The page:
There are a host of practical considerations too, including staff to pupil ratios. Each local authority has its own requirements for school trips but as a general rule, schools should look at:

  • Year 1 to Year 3: one adult for every six pupils
  • Year 4 to Year 6: one adult for every ten to 15 pupils
  • Year 7 and above: one adult for every 20 pupils.  

There are separate rules for early years, so it’s important to check specifically with your local authority to ensure compliance. You may also consider whether it’s appropriate to invite parent volunteers and/or governors to provide extra support throughout the trip.

It is mandatory that at least one member of staff on the visit must hold a current paediatric First Aid Certificate. If any of the children require medication while you are on the trip, then this will need to be safely stored and administered when you are out and about.

Is everyone informed?

Staff at the venue won’t be as well informed as you and your colleagues about the children participating in the visit. To help staff understand the cohort of children and any specific needs, you could provide a factsheet with some need-to-know points. For example, some pupils might be wary of strangers and don’t like to be approached. Give your hosts a heads up and let them know that some of your pupils need a bit of extra space.

Making the journey fun

Most children get bored on long journeys, but for young people with SEN or disabilities, travelling can be particularly stressful. Consider planning activities that will make the journey fun and provide a distraction, thereby limiting potential anxiety. A check list of landmarks or things to spot on the way can help to keep pupils busy. Personal music devices or portable DVD players could also offer a distraction for pupils who find traveling difficult.

When you get there

For those children who are entitled to free school meals, the school will have provided a packed lunch. Because of the range of potential food sensitivities and likes/dislikes of other children, it’s often best to ask parents to provide a packed lunch for their child in a clearly labelled, disposal bag that can be discarded appropriately at the venue. 

Some children with SEN can struggle with unstructured time, which can commonly happen around lunch time when everyone is finishing at different times. Try to have something to fill this time, whether it is a game or activity you have devised yourself, or something that the venue has helped you prepare. Alternatively, a portable DVD player set up with a film for everyone to enjoy might provide enough distraction.

Have fun and enjoy

The most important thing is that everyone has a good time and enjoys themselves. Not all pupils will need the same level of support, so for those children who are able to, allow them to have their independence, where possible, as this will add to their overall sense of fulfilment and enjoyment of the trip. 

Get some feedback

When you are back at your education setting, have a group discussion involving all teachers and support staff and pupils too. Note some of the key issues raised and valuable lessons learned, not only in the practical or logistical elements of the trip, but also in terms of the activities that had the biggest impact or response from the children. This experience can also be shared with the children’s parents/carers and will help with planning further lessons, and develop a better understanding of what is important to pupils for the next trip.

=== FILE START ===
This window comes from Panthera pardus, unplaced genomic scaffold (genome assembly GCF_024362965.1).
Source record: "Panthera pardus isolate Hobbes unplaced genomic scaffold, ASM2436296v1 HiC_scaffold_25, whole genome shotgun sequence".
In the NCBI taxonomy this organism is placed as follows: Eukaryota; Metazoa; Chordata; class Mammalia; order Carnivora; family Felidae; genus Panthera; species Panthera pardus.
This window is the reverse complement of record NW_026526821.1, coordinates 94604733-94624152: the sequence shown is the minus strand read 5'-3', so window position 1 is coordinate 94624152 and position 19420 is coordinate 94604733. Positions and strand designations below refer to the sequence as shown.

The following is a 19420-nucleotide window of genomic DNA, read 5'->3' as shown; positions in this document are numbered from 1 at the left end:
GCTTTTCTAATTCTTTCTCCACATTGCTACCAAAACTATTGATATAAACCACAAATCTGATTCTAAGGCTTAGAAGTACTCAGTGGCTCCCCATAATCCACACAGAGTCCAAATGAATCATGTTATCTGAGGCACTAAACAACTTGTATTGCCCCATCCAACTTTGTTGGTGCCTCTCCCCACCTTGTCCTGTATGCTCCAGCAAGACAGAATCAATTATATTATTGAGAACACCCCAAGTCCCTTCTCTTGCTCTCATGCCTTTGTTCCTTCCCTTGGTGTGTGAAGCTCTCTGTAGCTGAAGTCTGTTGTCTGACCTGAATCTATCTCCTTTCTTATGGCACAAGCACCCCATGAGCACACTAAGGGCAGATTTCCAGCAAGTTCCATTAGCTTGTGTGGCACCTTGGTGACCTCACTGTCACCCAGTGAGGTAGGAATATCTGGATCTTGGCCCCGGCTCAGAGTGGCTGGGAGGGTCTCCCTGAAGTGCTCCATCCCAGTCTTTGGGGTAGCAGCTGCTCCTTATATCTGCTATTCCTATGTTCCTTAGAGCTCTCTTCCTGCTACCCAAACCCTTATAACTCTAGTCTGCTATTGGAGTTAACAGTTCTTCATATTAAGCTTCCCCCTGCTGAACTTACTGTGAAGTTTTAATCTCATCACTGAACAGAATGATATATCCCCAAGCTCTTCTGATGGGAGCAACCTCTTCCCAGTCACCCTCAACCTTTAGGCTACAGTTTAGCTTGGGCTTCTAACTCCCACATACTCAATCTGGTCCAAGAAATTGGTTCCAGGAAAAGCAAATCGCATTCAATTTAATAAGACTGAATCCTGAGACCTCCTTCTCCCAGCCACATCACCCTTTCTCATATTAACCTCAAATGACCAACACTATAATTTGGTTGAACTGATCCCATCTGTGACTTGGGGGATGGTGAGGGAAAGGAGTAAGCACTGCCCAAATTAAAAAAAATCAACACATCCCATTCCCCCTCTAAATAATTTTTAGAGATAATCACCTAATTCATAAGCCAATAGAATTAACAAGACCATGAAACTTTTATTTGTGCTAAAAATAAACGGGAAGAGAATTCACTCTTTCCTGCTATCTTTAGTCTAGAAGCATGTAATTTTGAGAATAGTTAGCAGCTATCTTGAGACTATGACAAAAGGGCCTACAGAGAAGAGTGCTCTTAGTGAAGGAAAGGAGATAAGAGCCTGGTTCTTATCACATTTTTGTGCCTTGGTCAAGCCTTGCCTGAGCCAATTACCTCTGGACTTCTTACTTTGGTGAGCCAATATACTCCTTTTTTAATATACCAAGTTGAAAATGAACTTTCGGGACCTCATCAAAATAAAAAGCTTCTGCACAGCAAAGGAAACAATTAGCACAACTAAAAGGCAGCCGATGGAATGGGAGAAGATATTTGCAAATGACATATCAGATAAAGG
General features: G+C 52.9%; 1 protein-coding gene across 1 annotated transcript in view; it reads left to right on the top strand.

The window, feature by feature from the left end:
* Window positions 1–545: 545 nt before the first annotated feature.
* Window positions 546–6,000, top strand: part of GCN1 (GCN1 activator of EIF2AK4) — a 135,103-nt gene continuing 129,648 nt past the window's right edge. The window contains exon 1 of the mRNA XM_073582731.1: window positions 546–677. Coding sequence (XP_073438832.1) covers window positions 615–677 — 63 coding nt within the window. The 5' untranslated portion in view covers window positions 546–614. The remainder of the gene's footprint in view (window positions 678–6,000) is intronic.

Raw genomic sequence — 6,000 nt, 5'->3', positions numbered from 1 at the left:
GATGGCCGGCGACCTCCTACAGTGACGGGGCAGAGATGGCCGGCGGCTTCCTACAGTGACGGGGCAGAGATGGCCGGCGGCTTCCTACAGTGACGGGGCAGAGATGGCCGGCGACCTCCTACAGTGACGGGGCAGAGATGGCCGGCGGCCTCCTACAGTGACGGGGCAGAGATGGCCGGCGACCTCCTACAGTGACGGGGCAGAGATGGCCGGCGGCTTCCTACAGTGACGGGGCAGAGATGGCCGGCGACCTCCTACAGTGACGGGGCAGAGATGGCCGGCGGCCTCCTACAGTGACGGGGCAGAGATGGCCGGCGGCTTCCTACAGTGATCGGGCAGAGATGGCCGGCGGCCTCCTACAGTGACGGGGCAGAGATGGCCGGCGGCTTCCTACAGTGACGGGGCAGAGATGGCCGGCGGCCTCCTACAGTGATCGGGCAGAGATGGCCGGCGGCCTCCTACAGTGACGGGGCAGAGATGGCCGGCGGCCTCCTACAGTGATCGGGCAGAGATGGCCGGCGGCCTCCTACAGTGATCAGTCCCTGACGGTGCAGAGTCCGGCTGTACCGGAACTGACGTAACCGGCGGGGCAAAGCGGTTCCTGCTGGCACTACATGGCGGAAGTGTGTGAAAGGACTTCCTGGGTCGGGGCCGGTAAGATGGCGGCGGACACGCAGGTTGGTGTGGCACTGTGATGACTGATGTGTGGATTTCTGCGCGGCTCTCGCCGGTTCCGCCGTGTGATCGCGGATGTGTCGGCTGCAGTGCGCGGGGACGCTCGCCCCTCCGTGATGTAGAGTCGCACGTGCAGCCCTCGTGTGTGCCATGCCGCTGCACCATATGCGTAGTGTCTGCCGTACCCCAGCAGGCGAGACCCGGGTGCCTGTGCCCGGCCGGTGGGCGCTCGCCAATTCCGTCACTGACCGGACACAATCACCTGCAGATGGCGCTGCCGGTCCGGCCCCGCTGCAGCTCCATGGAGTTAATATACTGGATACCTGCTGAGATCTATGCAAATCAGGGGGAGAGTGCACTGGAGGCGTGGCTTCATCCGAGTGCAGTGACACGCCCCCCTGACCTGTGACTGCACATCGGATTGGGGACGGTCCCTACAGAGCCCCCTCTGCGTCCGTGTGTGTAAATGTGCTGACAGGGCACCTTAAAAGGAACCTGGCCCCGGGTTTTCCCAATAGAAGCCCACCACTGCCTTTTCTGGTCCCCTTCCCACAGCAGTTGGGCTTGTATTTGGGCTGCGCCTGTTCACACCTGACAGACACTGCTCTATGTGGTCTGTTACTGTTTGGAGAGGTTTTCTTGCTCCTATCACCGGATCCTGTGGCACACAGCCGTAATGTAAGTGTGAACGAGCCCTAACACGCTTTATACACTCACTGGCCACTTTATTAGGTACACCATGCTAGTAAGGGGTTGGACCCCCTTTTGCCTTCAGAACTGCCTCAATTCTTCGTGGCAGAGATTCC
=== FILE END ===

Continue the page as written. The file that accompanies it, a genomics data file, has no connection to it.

Tips for parents and carers

Days out with the kids always need military precision planning – even more so when you have to factor in accessibility. But spending quality time together as a family is crucial, giving you all time away from the stresses of everyday life, to explore, stimulate the senses and above all have fun. Forward planning will help to make the day trouble-free for all involved. 

Discounted tickets
Some attractions may feel completely out of bounds for those on a budget because of the cost and limited facilities. However, some providers make it easier for families to visit their venues by offering discounted, or even free, tickets for those with disabilities and their carers. It is worth enquiring before you visit. In some cases, it can take several weeks/months to process concessions, so forward planning is definitely a good idea.

Other organisations offer free entry for carers when accompanying a disabled child paying the normal admission fee. Some even run schemes which provide carers with a card, making it simple for one or two carers to enter free of charge, rather than having to ask every time.


In addition to checking on the facilities available for those with disabilities or SEN, it can also be a good idea to get a sense of whether a particular venue, and its staff, have a positive attitude towards serving all visitors. A look at online reviews for the attraction might provide some useful insight and you may also be able to glean a great deal from how staff respond to your enquiry if you contact the venue in advance of your visit. Are they helpful and encouraging or defensive and reluctant to address your queries?

Changing facilities are an important consideration for many parents of a child with a disability. The venue’s website may provide all the information you need. If not, you might want to ask them to send you details (and even photos) of the facilities available.

There are a number of websites that offer information and advice on visiting attractions and outdoor activities for children with disabilities and SEN. You can find advice on everything including finances, education, medical issues, legal considerations, accessibility and local services.

Further information

Jacqueline Brown is the parent of a disabled child and is Emergency Care Specialist Nurse at Newlife the Charity for Disabled Children. Prior to her 20-year career in nursing, Jacqueline worked within the education system supporting children with additional needs in both mainstream and special schools.